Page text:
“It is easier to tone down a wild idea than to think up a new one.”– Alex Osborn
That quote pretty much sums up Osborn’s ideas on brainstorming. Recently, during lock down we have been communicating with friends , associates across the globe.It has been stimulating from an ideas perspective.
It was good to remind ourselves of the origin of brainstorming .
Brainstorming is method of thinking up solutions, ideas or new concepts. It can be a difficult process for many reasons: sometimes people are unwilling to suggest a solution for fear of criticism or the problem may just be a very difficult one, and one that no existing solutions exist for yet.
No criticism of ideas
Go for large quantities of ideas
Build on each others ideas
Encourage wild and exaggerated ideas
Osborn’s solution, as seen above, is to think up as many ideas as possible regardless of how ridiculous they may seem at first. Since it is very unlikely to think up the perfect solution right off the bat, he recommends getting every idea out of your head and then go back to examine them afterwards.
An idea that may have initially sounded off-the-wall may actually turn out to be a plausible idea with a little modification. Osborn’s technique of deferred judgment increases the individual’s synthesis capabilities by releasing the human mind from the analysis mode of thinking. Brainstorming is considered to be a group method of listing suggested ideas pertaining to a solution for a specific problem.
Creative thinking requires tools such as the brainstorm and the affinity diagram. Brainstorming is simply listing all ideas put forth by a group in response to a given problem or question. In 1939, a team led by advertising executive Alex Osborn coined the term “brainstorm.” According to Osborn, ” Brainstorm means using the brain to storm a creative problem and to do so “in commando fashion, each stormer audaciously attacking the same objective.”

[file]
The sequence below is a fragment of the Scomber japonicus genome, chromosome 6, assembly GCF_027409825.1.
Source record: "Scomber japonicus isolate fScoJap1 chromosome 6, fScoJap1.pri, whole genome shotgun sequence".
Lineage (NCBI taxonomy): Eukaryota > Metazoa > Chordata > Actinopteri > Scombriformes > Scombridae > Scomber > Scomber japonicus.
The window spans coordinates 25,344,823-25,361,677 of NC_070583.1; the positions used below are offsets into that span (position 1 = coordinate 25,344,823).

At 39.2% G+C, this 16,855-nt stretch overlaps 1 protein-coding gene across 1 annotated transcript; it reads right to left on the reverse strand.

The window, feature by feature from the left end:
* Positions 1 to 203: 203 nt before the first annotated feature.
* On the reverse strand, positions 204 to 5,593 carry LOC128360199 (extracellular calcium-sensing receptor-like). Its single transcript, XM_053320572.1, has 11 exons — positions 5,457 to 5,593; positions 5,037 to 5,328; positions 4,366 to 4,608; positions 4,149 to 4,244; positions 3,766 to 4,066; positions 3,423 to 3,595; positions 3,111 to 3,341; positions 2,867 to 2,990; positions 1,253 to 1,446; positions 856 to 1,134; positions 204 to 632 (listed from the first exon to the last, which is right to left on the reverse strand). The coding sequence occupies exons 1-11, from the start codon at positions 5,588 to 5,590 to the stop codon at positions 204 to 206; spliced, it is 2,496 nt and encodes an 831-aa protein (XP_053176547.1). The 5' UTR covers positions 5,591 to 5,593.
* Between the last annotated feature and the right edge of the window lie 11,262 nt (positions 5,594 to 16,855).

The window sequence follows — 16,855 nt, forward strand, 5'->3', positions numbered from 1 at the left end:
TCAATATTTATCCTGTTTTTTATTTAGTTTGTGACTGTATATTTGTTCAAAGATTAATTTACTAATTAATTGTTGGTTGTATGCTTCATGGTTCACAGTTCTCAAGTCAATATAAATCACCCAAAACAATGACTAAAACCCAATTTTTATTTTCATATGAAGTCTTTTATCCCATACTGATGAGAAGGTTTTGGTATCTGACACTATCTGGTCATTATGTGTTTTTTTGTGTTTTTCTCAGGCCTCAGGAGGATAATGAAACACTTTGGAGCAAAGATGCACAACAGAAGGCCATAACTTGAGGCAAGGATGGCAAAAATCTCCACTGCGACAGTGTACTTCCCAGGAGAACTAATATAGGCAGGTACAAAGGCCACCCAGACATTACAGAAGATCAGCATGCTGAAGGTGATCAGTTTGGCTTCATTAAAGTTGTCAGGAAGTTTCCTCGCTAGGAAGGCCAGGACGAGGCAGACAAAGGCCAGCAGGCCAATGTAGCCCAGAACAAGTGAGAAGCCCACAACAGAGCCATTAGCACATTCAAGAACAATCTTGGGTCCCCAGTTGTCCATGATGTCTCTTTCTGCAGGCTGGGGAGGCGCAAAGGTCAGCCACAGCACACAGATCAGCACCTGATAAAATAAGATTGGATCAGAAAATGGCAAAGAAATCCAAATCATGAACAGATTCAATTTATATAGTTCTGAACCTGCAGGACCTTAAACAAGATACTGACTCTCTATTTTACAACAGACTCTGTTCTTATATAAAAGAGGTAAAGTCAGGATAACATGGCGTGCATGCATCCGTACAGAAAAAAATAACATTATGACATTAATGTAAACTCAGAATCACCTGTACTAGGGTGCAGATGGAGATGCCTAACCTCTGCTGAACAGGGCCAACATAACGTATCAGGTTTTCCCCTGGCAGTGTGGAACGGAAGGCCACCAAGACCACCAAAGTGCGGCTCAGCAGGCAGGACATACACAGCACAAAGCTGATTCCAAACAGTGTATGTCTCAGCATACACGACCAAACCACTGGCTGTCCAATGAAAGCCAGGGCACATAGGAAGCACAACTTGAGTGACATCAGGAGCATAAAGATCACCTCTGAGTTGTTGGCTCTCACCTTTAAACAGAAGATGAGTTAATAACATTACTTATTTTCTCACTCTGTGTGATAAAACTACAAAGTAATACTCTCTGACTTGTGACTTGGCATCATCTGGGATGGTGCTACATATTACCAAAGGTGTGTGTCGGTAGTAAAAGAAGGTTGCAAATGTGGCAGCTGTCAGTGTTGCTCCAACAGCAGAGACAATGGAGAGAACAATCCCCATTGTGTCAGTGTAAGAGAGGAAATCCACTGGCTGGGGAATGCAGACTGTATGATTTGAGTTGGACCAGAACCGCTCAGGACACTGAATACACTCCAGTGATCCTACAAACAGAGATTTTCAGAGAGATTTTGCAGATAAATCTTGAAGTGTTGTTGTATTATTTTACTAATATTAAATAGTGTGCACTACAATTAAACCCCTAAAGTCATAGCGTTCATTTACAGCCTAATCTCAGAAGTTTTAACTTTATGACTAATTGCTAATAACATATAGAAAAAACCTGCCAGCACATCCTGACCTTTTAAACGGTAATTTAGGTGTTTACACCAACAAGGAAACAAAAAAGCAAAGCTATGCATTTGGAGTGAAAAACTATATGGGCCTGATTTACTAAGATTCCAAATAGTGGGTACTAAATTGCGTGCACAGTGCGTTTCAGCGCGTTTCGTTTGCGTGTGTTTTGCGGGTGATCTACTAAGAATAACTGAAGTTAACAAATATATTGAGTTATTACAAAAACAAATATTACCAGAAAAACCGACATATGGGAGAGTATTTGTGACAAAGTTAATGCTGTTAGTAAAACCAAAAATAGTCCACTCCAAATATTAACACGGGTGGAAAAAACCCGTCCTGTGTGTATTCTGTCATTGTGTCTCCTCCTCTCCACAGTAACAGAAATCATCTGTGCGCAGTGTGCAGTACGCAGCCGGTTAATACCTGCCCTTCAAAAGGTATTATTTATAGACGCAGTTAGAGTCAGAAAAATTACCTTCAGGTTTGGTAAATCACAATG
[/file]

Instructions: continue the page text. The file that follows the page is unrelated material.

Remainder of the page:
Osborn proposed that offices, the venue for most brainstorming meetings today, “are less good for creative thinking than for judicial functioning.”
Creativity is encouraged by not allowing ideas to be evaluated or discussed until everyone has run dry. Any and all ideas are considered legitimate and often the most far-fetched are the most fertile. Structured brainstorming produces numerous creative ideas about any given “central question”. Done right, it taps the human brain’s capacity for lateral thinking and free association.
It was known that according to a fellow executive on Osborn “he makes a date with himself” to focus on ideas while he does the Saturday morning dishes. To this, Osborn added:
“Would you believe that I sometimes make a date with myself to attack a creative task while driving? One morning I woke up to the fact that a certain problem needed immediate solution. I made a date with myself to brainstorm that problem during my hour’s drive to work. On the way I saw a lad signalling for a hitchhike. I hesitated, but stopped; he got in and I said: “If you don’t mind, please don’t talk because I have to think.”
Other rules for brainstorming according to Osborn include creating an environment where team members are not criticised for their ideas. Ideas can be evaluated after the brainstorming session but judgments during the process will only alienate team members. Also, after the idea generating process team members should try to combine and modify ideas.
You can read Alex Osborn’s original approach in his book “Applied Imagination”.